USA 06/22 – Kentucky Kingdom + Beech Bend

I’ve always known Kentucky Kingdom as the place next to a tyre fire, so was surprised and confused to be entering the car park via a big, posh exhibition centre entrance.

Day 3 – Kentucky Kingdom

Once again we arrived early and the first order of business was brandishing various emails and tickets dated from 2020 in the direction of a guest services window. We had originally been booked to come on their special event that coincided with the Holiwood nights weekend, which included free drinks, though this was sadly no longer a thing. This also meant we had paid for two days when we only needed one, but as we’ve learnt already you’ve gotta spend money to make money.


Our new tickets were located in a secret envelope in a secret box in a secret drawer in the back of an office somewhere and sure enough they got us straight in.


It was a quiet, murky day and some stuff wasn’t open yet so we ended up on #1 Thunder Run first. I had forgotten this ride exists to be honest, they still have an old woodie here? And two Runs?

Turns out the ride is largely forgettable anyway, though far more substantial in footprint than I had imagined from standing within the structure. Wood, corners, a couple of hills, it had it all.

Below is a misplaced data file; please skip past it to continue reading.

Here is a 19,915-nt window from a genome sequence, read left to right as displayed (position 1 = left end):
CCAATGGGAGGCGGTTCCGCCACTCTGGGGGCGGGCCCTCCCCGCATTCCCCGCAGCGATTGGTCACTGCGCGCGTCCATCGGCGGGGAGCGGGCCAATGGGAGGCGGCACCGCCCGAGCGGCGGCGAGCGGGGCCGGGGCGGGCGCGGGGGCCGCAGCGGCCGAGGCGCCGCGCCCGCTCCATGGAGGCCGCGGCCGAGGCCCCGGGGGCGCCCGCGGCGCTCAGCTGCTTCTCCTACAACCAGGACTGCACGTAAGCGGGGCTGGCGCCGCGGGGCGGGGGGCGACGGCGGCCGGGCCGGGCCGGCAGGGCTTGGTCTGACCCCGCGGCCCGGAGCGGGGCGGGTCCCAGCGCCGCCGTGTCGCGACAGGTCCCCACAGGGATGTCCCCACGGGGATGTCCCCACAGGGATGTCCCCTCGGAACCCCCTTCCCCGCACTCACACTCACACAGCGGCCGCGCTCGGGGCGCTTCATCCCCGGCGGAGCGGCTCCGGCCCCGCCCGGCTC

#2 Storm Chaser was waiting for us at the back of the park, looking grungy as anything. This is what I had pictured for the park and it didn’t disappoint.


I think the aesthetic is rather admirable and special in it’s own way, a nice contrast next to poster boys like Wildfire and Hakugei.


God damn Iron Gwazi is it a good ride too. Flopping out of the seat from the very first moment in that inverted drop before being violently ejected many, many times. It sets out to be an airtime machine and delivers an incredible set of punches. Even the other elements like the overbank had a good sideways kick to them, meaning that they weren’t just filler.